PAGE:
Playability: The guitar is the lightest thing I’ve ever played (next to an acoustic). The fit and feel is perfect for my body and for sitting. The venerable Stratocaster-style shape is perfect for 24-fret access and the subtle cutaways are really comfortable.

After spending a reasonable amount of time on the neck, the overall playability of the guitar is pretty good. I won’t rate up there with a nice USA-made Gibson Standard or USA-made Fender standard, but the XM Custom feels good in the hands and is a pleasure to play.

Sound: I spent quite a bit of time researching what I was after. I started with wanting the sound of the awesome and beautiful Firebird VII (three minis)… I needed a budget donor (but with something different in body wood), and I still wanted the playability and flexibility for a recording instrument. The addition of splitting and the minis REALLY fit the bill.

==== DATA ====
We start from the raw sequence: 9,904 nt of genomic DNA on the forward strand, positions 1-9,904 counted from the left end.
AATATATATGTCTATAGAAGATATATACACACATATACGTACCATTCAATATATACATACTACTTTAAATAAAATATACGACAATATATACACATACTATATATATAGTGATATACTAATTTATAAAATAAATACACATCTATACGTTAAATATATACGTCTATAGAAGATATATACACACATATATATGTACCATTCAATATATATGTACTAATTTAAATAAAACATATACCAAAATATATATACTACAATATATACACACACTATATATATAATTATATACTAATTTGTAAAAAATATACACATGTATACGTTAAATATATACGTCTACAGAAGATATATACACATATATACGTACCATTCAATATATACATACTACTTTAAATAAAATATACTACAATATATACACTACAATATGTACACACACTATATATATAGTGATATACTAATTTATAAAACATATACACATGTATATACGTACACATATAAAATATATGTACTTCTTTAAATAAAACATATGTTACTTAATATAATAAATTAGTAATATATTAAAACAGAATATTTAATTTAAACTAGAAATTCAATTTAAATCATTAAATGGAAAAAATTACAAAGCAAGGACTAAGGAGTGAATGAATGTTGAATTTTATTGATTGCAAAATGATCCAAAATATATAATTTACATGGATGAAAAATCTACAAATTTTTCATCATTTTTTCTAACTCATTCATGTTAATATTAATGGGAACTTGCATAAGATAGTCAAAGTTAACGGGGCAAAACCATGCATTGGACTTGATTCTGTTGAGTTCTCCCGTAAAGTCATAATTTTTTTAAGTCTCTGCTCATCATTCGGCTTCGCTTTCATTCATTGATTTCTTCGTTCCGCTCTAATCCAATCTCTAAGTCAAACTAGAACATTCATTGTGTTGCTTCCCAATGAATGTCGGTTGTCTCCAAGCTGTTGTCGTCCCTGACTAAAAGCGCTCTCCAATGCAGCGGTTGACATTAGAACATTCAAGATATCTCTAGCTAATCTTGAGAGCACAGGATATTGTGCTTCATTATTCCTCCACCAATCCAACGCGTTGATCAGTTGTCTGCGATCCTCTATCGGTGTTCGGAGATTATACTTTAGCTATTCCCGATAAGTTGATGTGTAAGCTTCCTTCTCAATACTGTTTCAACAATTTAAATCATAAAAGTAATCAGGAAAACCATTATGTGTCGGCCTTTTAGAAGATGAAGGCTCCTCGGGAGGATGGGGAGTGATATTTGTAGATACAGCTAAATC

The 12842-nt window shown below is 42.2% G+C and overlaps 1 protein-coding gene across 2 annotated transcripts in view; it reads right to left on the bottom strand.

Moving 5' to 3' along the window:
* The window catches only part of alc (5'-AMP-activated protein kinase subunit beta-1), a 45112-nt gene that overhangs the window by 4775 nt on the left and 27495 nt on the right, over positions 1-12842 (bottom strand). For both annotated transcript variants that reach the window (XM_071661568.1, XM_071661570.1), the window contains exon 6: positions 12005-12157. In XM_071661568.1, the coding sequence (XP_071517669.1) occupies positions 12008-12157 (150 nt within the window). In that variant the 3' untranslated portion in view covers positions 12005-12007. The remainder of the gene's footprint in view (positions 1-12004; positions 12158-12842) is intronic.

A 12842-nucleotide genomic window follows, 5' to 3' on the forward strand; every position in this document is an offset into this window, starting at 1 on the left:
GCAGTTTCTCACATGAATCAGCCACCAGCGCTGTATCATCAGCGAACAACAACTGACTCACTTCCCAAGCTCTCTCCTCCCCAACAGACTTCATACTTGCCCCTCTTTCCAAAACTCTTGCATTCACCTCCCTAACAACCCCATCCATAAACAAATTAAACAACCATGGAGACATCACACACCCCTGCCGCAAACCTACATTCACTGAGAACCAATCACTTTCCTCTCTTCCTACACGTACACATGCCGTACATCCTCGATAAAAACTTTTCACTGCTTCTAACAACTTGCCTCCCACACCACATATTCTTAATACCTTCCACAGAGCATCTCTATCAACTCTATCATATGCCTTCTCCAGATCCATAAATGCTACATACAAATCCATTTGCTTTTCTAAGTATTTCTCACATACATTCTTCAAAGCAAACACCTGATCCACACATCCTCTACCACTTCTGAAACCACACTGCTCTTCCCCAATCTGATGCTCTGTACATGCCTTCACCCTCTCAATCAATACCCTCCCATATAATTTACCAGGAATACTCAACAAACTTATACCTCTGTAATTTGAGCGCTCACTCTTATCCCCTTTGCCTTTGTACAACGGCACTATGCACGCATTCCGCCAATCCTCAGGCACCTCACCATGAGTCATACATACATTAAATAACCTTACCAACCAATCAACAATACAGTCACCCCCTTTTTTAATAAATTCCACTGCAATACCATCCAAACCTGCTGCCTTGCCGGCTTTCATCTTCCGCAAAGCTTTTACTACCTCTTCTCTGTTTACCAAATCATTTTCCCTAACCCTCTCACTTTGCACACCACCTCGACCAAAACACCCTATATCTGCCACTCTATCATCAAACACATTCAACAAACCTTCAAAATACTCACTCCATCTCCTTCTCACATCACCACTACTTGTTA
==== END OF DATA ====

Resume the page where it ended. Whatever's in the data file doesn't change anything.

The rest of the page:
How does it sound? Incredible. The quality pots, switch, jack, and wiring really make for a good transparent sound set. The mini humbuckers are dirty, skanky, crunchy, grimy, and just perfect for the task. The combination of the AlNiCo V magnet and the ceramic magnet really shines out here. It’s not the sound you want for sweet smooth love music. The sound is for making your feet tap and getting your endorphins on.

Value: Priceless. This one is likely to be one of the permanent members of my sound library (update: had a good offer for it… it’s sadly no longer in my loft). The sound is just what the doctor ordered, it’s light, and it feels pretty good to play. So many sounds in one package… and you gotta love having mini humbuckers in your sound library!

Wishes: I’m ready to make more of these. I’m likely to do an active pickup version (with either EMG actives or Seymour Duncan Blackouts) and perhaps a nice, spanky DiMarzio version…